As she walked home from the presentation that evening, she thought: Maybe this is something I can fill my life with. If I can’t be a violinist, this might just be something I can do.

Maybe being loved is like being zoomed in on. Like someone undertaking an endless journey into you, enabling you to see all the beauty you contain. That you are an entire universe of exotic shapes, with ever-increasing copies of yourself—only with a slight twist. Like fanciful variations on a known theme from viewpoints you never even knew existed. Everyone deserves to experience such a journey at least once in their life. It’s the most beautiful thing she’s ever known. Not only have new spaces opened up in her, but it’s as if she’s been drawn in an entirely new dimension. And perhaps one day she’ll discover that this dimension is not an integer.

Before she can make a start on her master’s degree she has to get through the course in topology, which is notorious for being so abstract that over half the students fail the exam. But she is rather abstract by nature so suspects that she’ll like this course better than the one on Fourier analysis and partial differential equations. As it turns out, she loves the course. To finally understand why mathematicians view a coffee cup and a doughnut as equivalent objects. To discover that something can be both open and closed at the same time.

The only thing that irritates her is that the lecturer turns up to the sessions unprepared, probably prioritizing his research over his teaching, as many professors do. He therefore stands and stares at the board for ten minutes whenever he encounters an unexpected problem. Rakel feels for him, even though it’s his own fault. Had he thought through the material beforehand, he would have easily seen how each problem could be solved.

“Could you not just take a set that looks like a comb with infinitely many teeth, on which the teeth get closer and closer together, and then remove all of the farthest teeth, apart from the outermost point on the tip?” she asks finally. “This set will be topologically connected, even though it isn’t path connected.”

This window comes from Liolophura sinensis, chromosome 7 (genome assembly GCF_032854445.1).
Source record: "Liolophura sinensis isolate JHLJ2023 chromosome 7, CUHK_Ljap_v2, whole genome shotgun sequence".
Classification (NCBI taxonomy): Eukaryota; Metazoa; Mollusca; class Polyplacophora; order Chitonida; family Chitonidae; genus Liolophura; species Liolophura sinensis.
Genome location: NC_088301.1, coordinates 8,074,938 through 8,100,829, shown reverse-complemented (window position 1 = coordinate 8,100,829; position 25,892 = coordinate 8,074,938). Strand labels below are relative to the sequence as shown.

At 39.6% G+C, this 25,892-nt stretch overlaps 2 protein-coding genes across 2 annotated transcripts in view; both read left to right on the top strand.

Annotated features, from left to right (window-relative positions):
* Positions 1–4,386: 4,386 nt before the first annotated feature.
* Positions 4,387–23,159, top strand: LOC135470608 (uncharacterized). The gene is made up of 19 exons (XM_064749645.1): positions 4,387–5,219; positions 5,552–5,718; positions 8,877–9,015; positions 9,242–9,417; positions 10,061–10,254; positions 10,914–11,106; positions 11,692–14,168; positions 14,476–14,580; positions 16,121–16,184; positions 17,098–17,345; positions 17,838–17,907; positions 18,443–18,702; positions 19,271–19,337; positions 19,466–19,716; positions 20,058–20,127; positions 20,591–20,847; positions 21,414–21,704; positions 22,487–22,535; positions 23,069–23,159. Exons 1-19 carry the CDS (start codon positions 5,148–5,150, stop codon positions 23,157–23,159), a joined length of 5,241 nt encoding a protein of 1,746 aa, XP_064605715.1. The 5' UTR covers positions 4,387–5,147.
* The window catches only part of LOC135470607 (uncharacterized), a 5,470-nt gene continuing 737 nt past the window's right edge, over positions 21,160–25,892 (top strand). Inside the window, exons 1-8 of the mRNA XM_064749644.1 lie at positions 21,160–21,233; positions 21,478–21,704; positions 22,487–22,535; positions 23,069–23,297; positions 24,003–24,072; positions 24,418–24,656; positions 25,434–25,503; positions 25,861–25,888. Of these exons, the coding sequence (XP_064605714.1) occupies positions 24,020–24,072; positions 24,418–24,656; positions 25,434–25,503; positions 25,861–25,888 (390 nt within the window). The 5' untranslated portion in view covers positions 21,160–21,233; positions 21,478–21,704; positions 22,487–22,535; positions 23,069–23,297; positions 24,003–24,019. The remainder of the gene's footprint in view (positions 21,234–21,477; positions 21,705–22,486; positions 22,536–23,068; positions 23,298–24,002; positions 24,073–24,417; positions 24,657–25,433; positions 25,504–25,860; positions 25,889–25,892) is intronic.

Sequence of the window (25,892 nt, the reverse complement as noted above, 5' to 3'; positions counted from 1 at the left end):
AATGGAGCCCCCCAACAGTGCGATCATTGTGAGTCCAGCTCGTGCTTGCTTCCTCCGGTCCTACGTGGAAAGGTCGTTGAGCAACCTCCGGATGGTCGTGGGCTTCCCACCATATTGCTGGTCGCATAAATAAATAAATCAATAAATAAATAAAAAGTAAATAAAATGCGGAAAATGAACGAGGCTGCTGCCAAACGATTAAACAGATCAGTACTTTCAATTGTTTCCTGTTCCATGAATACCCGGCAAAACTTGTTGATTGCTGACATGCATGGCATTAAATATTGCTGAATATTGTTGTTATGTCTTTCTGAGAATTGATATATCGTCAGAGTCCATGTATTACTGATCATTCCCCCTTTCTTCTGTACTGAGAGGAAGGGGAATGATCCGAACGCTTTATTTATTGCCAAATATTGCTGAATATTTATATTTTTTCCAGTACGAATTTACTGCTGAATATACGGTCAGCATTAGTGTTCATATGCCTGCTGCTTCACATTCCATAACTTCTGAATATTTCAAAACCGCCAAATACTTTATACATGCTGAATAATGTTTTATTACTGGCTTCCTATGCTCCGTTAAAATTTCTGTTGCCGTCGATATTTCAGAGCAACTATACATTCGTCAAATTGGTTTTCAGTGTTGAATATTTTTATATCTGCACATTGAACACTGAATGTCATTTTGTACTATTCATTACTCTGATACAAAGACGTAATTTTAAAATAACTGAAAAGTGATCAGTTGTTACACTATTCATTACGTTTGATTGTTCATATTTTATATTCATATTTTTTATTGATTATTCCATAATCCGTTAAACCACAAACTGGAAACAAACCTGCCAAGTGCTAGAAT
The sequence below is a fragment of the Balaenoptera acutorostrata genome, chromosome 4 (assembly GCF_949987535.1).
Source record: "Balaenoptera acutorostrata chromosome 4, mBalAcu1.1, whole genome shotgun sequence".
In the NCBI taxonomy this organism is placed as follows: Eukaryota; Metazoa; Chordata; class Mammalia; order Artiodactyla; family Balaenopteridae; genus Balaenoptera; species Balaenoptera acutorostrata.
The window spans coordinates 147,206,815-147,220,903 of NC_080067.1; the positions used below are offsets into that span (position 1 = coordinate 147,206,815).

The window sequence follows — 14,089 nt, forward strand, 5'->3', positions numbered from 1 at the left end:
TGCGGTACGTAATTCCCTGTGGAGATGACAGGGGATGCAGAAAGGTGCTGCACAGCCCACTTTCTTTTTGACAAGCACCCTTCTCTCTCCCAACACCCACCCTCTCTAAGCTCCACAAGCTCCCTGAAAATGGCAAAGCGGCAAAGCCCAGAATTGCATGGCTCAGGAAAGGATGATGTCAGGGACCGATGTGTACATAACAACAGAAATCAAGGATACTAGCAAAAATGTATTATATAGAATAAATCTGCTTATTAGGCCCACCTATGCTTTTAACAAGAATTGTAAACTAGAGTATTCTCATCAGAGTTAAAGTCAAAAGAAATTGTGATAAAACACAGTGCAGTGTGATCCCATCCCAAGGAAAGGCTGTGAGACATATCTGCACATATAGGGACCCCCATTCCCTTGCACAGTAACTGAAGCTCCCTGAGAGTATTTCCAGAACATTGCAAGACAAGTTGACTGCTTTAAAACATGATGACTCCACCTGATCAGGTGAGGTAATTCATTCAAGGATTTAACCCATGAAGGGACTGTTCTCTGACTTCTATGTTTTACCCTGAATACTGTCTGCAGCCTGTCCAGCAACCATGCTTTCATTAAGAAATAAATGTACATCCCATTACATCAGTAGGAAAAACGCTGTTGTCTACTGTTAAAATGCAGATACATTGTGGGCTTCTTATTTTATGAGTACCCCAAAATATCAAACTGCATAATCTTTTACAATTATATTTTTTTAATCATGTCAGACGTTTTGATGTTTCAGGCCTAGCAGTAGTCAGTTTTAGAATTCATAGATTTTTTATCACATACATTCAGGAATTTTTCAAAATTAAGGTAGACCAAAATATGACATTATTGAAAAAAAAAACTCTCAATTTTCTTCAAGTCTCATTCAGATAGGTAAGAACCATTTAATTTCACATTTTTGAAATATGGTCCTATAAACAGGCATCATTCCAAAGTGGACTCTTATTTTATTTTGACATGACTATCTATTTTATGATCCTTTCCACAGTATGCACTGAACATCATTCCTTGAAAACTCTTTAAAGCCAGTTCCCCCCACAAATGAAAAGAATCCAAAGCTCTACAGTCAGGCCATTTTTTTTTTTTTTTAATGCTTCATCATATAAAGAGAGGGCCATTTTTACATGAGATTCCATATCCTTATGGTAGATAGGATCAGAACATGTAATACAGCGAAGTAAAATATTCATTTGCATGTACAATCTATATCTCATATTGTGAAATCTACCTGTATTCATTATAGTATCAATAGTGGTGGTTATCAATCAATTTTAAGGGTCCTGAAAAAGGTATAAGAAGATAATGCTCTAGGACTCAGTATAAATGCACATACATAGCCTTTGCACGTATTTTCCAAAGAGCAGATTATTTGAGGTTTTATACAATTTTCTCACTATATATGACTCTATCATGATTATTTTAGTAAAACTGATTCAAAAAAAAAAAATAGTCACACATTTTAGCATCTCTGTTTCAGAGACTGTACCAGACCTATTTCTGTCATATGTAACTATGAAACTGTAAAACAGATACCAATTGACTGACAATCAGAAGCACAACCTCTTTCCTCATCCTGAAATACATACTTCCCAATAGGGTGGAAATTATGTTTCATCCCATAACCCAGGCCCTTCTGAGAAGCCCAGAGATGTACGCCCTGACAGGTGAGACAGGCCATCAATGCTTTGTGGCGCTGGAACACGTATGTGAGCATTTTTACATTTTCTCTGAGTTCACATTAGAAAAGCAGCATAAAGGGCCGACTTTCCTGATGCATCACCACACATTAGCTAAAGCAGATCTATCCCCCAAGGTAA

The professor nods and turns back toward the board. Several of the students turn and look at her. “Imagine correcting the professor of topology,” whispers a boy in the back row.

Klara Hveberg: "Lean Your Loneliness Slowly Against Mine" (translated by Alison McCullough), HarperVia, 2021. First published in Norwegian as "Lene din ensomhet langsomt mot min" by H. Aschehoug & Co, 2019.

More information about this work can be found at
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Works Similar to Lean Your Loneliness Slowly Against Mine [Lene din ensomhet langsomt mot min]
According to my `secret formula', the following works of mathematical fiction are similar to this one:
  1. Continuums by Robert Carr
  2. The Faster I Walk, The Smaller I Am [Jo Fortere Jeg Gar, Jo Mindre Er Jeg] by Kjersti A Skomsvold
  3. Beyond the Limit: The Dream of Sofya Kovalevskaya by Joan Spicci
  4. The Old Mathematician by Dinah Maria Muloch
  5. A Universe of Sufficient Size by Miriam Sved
  6. A Doubter's Almanac by Ethan Canin
  7. Book of Knut: a novel by Knut Knudson by Halvor Aakhus
  8. A Certain Ambiguity: A Mathematical Novel by Gaurav Suri / Hartosh Singh Bal
  9. Saint Joan of New York: A Novel About God and String Theory by Mark Alpert
  10. The Tenth Muse by Catherine Chung
Ratings for Lean Your Loneliness Slowly Against Mine [Lene din ensomhet langsomt mot min]:
RatingsHave you seen/read this work of mathematical fiction? Then click here to enter your own votes on its mathematical content and literary quality or send me comments to post on this Webpage.
Mathematical Content:
5/5 (1 votes)
Literary Quality:
5/5 (1 votes)

MotifAcademia, Female Mathematicians, Romance, Sonya Kovalevskaya,
TopicGeometry/Topology/Trigonometry, Real Mathematics, Chaos/Fractals,

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Exciting News: The 1,600th entry was recently added to this database of mathematical fiction! Also, for those of you interested in non-fictional math books let me (shamelessly) plug the recent release of the second edition of my soliton theory textbook.

(Maintained by Alex Kasman, College of Charleston)